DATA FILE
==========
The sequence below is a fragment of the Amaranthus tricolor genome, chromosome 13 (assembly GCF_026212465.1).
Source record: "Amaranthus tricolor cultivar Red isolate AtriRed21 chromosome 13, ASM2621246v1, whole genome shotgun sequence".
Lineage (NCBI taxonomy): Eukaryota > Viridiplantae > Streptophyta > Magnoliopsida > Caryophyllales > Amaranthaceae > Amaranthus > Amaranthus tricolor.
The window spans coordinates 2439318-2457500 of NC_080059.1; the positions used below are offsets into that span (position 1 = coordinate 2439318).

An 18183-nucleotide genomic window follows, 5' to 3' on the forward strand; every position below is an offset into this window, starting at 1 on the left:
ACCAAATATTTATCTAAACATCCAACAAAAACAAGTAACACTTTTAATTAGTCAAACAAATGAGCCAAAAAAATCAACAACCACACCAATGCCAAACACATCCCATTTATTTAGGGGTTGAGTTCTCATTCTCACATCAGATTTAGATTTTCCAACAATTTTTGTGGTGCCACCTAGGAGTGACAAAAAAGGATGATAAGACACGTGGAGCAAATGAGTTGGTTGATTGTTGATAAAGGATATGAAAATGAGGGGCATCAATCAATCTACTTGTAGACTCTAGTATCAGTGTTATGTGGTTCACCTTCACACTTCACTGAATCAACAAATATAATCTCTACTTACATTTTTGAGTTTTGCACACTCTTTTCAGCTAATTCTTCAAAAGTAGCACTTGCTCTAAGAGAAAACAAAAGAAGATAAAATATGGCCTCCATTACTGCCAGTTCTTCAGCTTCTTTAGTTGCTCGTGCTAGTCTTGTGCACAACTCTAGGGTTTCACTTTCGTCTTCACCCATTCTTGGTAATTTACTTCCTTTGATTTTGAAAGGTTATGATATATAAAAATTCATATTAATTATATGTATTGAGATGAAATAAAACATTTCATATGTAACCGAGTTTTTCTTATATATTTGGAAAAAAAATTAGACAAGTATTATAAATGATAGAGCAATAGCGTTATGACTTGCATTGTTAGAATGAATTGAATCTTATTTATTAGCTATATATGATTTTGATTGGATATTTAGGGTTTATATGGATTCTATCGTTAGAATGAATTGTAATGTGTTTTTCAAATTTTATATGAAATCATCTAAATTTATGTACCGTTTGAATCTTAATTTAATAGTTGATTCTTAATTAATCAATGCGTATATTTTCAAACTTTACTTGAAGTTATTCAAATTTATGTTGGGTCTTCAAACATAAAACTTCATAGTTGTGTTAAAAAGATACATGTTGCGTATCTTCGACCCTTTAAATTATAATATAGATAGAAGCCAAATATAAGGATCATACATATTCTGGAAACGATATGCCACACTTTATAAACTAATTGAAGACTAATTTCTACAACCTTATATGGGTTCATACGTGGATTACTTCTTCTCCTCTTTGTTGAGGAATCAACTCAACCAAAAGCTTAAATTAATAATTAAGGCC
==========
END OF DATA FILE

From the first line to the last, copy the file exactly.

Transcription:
The sequence below is a fragment of the Amaranthus tricolor genome, chromosome 13 (assembly GCF_026212465.1).
Source record: "Amaranthus tricolor cultivar Red isolate AtriRed21 chromosome 13, ASM2621246v1, whole genome shotgun sequence".
Lineage (NCBI taxonomy): Eukaryota > Viridiplantae > Streptophyta > Magnoliopsida > Caryophyllales > Amaranthaceae > Amaranthus > Amaranthus tricolor.
The window spans coordinates 2439318-2457500 of NC_080059.1; the positions used below are offsets into that span (position 1 = coordinate 2439318).

An 18183-nucleotide genomic window follows, 5' to 3' on the forward strand; every position below is an offset into this window, starting at 1 on the left:
ACCAAATATTTATCTAAACATCCAACAAAAACAAGTAACACTTTTAATTAGTCAAACAAATGAGCCAAAAAAATCAACAACCACACCAATGCCAAACACATCCCATTTATTTAGGGGTTGAGTTCTCATTCTCACATCAGATTTAGATTTTCCAACAATTTTTGTGGTGCCACCTAGGAGTGACAAAAAAGGATGATAAGACACGTGGAGCAAATGAGTTGGTTGATTGTTGATAAAGGATATGAAAATGAGGGGCATCAATCAATCTACTTGTAGACTCTAGTATCAGTGTTATGTGGTTCACCTTCACACTTCACTGAATCAACAAATATAATCTCTACTTACATTTTTGAGTTTTGCACACTCTTTTCAGCTAATTCTTCAAAAGTAGCACTTGCTCTAAGAGAAAACAAAAGAAGATAAAATATGGCCTCCATTACTGCCAGTTCTTCAGCTTCTTTAGTTGCTCGTGCTAGTCTTGTGCACAACTCTAGGGTTTCACTTTCGTCTTCACCCATTCTTGGTAATTTACTTCCTTTGATTTTGAAAGGTTATGATATATAAAAATTCATATTAATTATATGTATTGAGATGAAATAAAACATTTCATATGTAACCGAGTTTTTCTTATATATTTGGAAAAAAAATTAGACAAGTATTATAAATGATAGAGCAATAGCGTTATGACTTGCATTGTTAGAATGAATTGAATCTTATTTATTAGCTATATATGATTTTGATTGGATATTTAGGGTTTATATGGATTCTATCGTTAGAATGAATTGTAATGTGTTTTTCAAATTTTATATGAAATCATCTAAATTTATGTACCGTTTGAATCTTAATTTAATAGTTGATTCTTAATTAATCAATGCGTATATTTTCAAACTTTACTTGAAGTTATTCAAATTTATGTTGGGTCTTCAAACATAAAACTTCATAGTTGTGTTAAAAAGATACATGTTGCGTATCTTCGACCCTTTAAATTATAATATAGATAGAAGCCAAATATAAGGATCATACATATTCTGGAAACGATATGCCACACTTTATAAACTAATTGAAGACTAATTTCTACAACCTTATATGGGTTCATACGTGGATTACTTCTTCTCCTCTTTGTTGAGGAATCAACTCAACCAAAAGCTTAAATTAATAATTAAGGCC